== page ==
Sermons

Summary: A sermon emphasizing not the end that is Easter Sunday, but the beginning.

John 20:1-8

1 Early on the first day of the week, while it was still dark, Mary Magdalene came to the tomb and saw that the stone had been removed from the tomb. 2 So she ran and went to Simon Peter and the other disciple, the one whom Jesus loved, and said to them, "They have taken the Lord out of the tomb, and we do not know where they have laid him." 3 Then Peter and the other disciple set out and went toward the tomb. 4 The two were running together, but the other disciples outran Peter and reached the tomb first. 5 He bent down to look in and saw the linen wrappings lying there, but he did not go in. 6 Then Simon Peter came, following him, and went into the tomb. He saw the linen wrappings lying there, 7 and the cloththat had been on Jesus’ head, not lying with the linen wrappings but rolled up in a place by itself. 8 Then the other disciple, who reached the tomb first also went in, and he saw and believed;

(New Revised Standard Version)

INTRODUCTION:

For too many people, Easter is an ending. The season of Lent is now over. The time of self-denial and sacrifice is finally passed. Holy Week is finished. Good Friday has come and gone, and for too many Christians it truly "is finished."

There is a scene in the movie "Jesus of Nazareth" where Caiaphas, the High Priest and a group of soldiers come rushing to Jesus’ empty tomb that first Easter Sunday (At the service at Camp Ground I was able to show the clip) In it, there is a discussion of what has happened to the body of Jesus. The solder in charge tells Caiaphas that it would have been impossible for anyone to have come at taken the body because his soldiers, along with some of the Temple guard, were there all night guarding the tomb. Caiaphas then walks in to the empty tomb and, as the camera zooms in on his face whispers, "Now it begins. Now it all begins."

Although the account in the movie is not Scriptural, I use that scene to show that - at least in the movie - Caiaphas is the only one who truly "gets it." You see, little by little the evidence of the empty tomb is being discovered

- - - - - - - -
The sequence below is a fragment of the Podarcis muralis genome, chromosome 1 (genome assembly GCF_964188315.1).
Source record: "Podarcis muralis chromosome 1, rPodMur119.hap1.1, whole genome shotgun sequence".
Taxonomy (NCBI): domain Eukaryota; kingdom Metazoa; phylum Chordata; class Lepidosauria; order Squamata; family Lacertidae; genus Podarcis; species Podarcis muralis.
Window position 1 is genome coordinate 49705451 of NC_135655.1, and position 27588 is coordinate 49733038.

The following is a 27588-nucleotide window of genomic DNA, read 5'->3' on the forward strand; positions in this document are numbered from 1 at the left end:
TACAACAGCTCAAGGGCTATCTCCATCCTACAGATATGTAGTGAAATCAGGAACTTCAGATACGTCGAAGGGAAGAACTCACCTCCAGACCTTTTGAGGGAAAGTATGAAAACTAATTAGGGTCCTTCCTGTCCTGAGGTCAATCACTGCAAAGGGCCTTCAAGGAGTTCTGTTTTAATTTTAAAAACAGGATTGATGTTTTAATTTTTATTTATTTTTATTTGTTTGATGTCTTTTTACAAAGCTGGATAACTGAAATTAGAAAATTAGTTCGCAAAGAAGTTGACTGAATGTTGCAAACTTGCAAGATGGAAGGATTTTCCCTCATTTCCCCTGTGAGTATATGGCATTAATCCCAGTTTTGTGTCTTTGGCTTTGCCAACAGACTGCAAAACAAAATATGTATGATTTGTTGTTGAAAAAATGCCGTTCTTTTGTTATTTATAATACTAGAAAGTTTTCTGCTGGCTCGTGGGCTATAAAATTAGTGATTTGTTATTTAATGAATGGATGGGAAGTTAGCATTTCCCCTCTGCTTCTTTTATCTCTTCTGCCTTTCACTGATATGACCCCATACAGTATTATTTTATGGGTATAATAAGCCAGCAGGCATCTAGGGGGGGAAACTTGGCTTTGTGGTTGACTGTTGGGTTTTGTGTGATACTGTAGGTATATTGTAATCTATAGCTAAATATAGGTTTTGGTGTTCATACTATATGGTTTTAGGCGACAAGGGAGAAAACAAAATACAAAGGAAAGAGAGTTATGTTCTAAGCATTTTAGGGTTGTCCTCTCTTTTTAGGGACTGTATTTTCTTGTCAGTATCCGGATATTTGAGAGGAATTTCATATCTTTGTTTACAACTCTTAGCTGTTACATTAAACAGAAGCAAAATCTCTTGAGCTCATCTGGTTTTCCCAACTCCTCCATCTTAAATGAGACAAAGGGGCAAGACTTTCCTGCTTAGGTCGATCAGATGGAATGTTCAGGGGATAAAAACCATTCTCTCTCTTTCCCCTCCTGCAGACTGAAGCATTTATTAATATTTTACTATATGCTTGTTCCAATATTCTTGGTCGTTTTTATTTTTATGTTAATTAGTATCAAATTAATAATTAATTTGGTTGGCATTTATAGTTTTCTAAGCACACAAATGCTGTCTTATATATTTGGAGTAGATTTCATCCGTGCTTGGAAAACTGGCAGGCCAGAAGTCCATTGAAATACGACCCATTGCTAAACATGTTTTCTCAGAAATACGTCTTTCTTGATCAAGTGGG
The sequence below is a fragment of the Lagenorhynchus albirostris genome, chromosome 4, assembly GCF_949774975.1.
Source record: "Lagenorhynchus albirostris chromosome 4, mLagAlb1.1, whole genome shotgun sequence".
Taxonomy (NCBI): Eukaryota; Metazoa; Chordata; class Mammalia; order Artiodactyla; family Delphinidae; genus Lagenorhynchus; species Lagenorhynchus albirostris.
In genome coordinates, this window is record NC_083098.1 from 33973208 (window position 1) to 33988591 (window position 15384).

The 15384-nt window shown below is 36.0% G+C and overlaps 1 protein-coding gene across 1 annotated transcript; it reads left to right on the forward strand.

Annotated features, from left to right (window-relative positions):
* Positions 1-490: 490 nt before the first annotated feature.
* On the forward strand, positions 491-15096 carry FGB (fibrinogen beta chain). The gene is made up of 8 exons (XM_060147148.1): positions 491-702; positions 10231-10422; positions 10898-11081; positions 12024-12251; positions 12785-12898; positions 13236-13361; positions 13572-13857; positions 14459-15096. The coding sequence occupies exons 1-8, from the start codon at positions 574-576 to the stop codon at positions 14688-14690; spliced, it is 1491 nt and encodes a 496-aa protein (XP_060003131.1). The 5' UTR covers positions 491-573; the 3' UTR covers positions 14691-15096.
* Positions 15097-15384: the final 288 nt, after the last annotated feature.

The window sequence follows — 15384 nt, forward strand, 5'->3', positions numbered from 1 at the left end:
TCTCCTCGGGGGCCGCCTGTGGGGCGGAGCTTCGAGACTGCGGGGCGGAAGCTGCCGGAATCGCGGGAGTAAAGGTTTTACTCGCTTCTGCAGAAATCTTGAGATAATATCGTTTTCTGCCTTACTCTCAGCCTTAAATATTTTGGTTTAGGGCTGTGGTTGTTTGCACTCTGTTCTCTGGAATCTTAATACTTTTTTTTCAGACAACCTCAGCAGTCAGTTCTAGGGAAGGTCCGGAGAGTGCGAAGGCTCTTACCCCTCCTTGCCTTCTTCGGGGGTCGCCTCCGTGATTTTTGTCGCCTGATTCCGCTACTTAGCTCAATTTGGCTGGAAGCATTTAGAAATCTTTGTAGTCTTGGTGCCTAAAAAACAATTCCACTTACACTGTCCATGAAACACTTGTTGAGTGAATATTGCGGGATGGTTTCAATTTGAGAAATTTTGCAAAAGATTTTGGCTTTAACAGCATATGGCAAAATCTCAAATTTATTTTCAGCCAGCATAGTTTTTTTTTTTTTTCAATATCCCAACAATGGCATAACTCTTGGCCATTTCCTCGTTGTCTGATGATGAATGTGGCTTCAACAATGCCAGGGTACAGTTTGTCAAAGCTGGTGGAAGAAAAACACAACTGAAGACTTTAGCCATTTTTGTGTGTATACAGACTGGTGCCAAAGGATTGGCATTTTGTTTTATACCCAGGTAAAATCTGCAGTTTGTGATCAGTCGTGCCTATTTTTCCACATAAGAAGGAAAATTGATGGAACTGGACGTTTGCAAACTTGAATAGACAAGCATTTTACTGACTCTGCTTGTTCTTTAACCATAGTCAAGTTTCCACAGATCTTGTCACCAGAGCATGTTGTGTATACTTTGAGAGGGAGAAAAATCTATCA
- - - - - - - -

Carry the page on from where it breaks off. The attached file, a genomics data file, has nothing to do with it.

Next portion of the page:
Mary has come to the tomb and sees the stone has been rolled away. She rushes back and tells Peter and John that someone has stolen his body.

John outruns Peter to the tomb - stops at the entrance - stoops down, looks in - sees the linen clothes lying on the floor of the tomb, but won’t go any farther.

Finally Peter gets to the tomb - probably not slowing down one step - he enters the tomb and sees the same burial clothes that John has seen, but then he sees something different - over there - the cloth that had covered Jesus’ face - folded up in a place by itself.

Verse 8 tells us that John then goes into the tomb with Peter, "...and he saw, and believed." Believed what?

Did he believe that Jesus had risen from the dead?

That was Jesus had said was going to happen! Over and over and over again He tells them, so it that what they believed?

NO! The next two verses (9 & 10) tell us: "For as yet they did not understand the scripture, that He must rise from the dead. Then the disciples returned to their homes." (NRSV).

They believed the same thing that Mary believed: they believed that someone had come and stolen, or at least moved, Jesus’ dead body.

They believed that early Sunday morning - three days after the crucifixion of Jesus - to be the end!

BUT EASTER IS NOT AN END - NOW IT BEGINS!

I). The beginning of joy rather than weeping.(read John 20:11-18)

A). In John 16:20-22 Jesus tells His disciples that He has come to turn their sorrow into gladness - their weeping into Joy.

- He tells them in verse 22: "So you have pain now; but I will see you again, and your hearts will rejoice, and no one will take your joy away from you." (NRSV)

B). At the tomb, Jesus asks Mary a question - the same question He asked His first disciples back in John chapter 1: "Whom are you looking for?"

- Mary recognizes Jesus because he calls her by name. Jesis is the Good Shepherd who knows his own and calls them by name, and Mary is one of His sheep who knows his voice.

- Immediately her tears of sorrow become tears of joy - a joy that no one can take away from her.

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